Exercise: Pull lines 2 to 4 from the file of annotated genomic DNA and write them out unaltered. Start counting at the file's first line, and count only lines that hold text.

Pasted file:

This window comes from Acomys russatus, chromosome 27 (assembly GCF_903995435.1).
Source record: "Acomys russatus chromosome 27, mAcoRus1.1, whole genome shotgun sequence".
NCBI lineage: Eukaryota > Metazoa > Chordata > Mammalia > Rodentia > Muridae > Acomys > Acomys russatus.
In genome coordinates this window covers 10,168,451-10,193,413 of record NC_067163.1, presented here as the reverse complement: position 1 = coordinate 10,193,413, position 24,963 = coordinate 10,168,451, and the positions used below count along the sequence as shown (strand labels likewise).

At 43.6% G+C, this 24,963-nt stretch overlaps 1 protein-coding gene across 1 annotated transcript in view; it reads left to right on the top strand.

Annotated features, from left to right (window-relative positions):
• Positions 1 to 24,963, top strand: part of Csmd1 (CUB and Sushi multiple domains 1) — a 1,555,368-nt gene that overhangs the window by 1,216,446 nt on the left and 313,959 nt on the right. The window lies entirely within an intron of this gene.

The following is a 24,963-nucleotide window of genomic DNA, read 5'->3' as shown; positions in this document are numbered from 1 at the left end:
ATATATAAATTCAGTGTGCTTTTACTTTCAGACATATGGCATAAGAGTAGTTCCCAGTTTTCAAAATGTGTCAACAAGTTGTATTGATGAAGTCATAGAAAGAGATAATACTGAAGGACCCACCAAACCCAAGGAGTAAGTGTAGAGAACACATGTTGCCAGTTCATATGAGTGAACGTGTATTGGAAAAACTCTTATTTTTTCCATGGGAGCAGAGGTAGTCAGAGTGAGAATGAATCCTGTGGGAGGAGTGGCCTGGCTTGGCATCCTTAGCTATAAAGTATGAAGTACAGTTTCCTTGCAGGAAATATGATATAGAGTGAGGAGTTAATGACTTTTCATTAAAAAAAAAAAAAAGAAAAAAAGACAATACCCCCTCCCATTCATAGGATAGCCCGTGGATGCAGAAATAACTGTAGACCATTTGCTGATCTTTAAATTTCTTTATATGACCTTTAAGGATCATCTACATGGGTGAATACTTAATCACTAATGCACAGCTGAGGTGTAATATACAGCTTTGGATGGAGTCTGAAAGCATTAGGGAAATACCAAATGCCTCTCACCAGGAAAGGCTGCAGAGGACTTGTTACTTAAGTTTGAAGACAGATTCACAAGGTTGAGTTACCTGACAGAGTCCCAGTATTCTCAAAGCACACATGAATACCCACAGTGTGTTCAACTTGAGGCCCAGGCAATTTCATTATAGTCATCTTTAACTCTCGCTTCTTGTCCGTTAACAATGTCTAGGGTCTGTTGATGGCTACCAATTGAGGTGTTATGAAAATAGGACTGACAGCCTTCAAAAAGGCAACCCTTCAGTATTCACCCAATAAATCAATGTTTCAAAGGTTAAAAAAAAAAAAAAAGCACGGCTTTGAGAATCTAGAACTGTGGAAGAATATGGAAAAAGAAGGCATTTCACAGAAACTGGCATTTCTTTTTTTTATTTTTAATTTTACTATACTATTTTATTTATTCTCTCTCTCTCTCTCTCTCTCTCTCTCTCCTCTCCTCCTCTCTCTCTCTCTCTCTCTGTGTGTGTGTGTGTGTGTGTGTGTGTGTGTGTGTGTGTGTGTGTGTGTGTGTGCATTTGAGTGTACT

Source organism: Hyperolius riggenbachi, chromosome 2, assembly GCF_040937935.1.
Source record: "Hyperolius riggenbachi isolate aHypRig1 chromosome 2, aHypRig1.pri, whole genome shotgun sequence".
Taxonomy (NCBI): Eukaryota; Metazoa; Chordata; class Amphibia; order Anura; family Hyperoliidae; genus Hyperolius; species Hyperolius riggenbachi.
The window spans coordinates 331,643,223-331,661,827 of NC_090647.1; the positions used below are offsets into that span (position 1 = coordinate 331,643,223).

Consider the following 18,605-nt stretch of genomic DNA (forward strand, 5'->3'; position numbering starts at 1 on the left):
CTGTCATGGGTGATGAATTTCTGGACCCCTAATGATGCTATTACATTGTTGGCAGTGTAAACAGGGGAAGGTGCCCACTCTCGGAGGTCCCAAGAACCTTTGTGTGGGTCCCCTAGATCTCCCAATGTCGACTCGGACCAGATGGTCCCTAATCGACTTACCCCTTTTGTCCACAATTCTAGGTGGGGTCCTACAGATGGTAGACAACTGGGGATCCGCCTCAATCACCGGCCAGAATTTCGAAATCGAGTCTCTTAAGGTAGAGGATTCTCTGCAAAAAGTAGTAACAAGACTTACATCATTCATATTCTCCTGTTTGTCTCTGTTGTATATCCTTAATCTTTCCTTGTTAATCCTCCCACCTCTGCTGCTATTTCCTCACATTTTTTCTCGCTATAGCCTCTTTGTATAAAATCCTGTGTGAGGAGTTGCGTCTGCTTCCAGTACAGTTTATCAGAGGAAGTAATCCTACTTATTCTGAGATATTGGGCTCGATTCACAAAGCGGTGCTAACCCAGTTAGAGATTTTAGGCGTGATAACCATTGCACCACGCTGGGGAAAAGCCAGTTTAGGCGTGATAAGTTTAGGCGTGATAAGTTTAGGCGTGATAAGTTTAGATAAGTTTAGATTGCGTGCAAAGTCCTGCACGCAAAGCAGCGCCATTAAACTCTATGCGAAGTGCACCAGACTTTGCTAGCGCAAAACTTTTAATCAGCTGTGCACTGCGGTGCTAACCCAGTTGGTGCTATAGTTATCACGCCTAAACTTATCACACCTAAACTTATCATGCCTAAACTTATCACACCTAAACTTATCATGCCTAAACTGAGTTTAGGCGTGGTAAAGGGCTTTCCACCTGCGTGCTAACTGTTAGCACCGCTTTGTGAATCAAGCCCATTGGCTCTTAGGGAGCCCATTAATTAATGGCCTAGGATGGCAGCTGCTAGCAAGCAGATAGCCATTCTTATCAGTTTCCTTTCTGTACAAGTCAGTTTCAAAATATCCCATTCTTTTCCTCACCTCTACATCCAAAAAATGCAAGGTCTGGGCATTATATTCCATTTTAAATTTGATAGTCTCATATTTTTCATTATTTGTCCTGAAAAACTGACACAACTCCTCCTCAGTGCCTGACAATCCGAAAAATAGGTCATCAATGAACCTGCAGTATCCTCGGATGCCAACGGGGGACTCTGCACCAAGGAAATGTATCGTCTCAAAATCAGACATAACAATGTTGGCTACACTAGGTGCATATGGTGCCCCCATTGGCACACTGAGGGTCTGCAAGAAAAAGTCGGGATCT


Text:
Source record: "Acomys russatus chromosome 27, mAcoRus1.1, whole genome shotgun sequence".
NCBI lineage: Eukaryota > Metazoa > Chordata > Mammalia > Rodentia > Muridae > Acomys > Acomys russatus.
In genome coordinates this window covers 10,168,451-10,193,413 of record NC_067163.1, presented here as the reverse complement: position 1 = coordinate 10,193,413, position 24,963 = coordinate 10,168,451, and the positions used below count along the sequence as shown (strand labels likewise).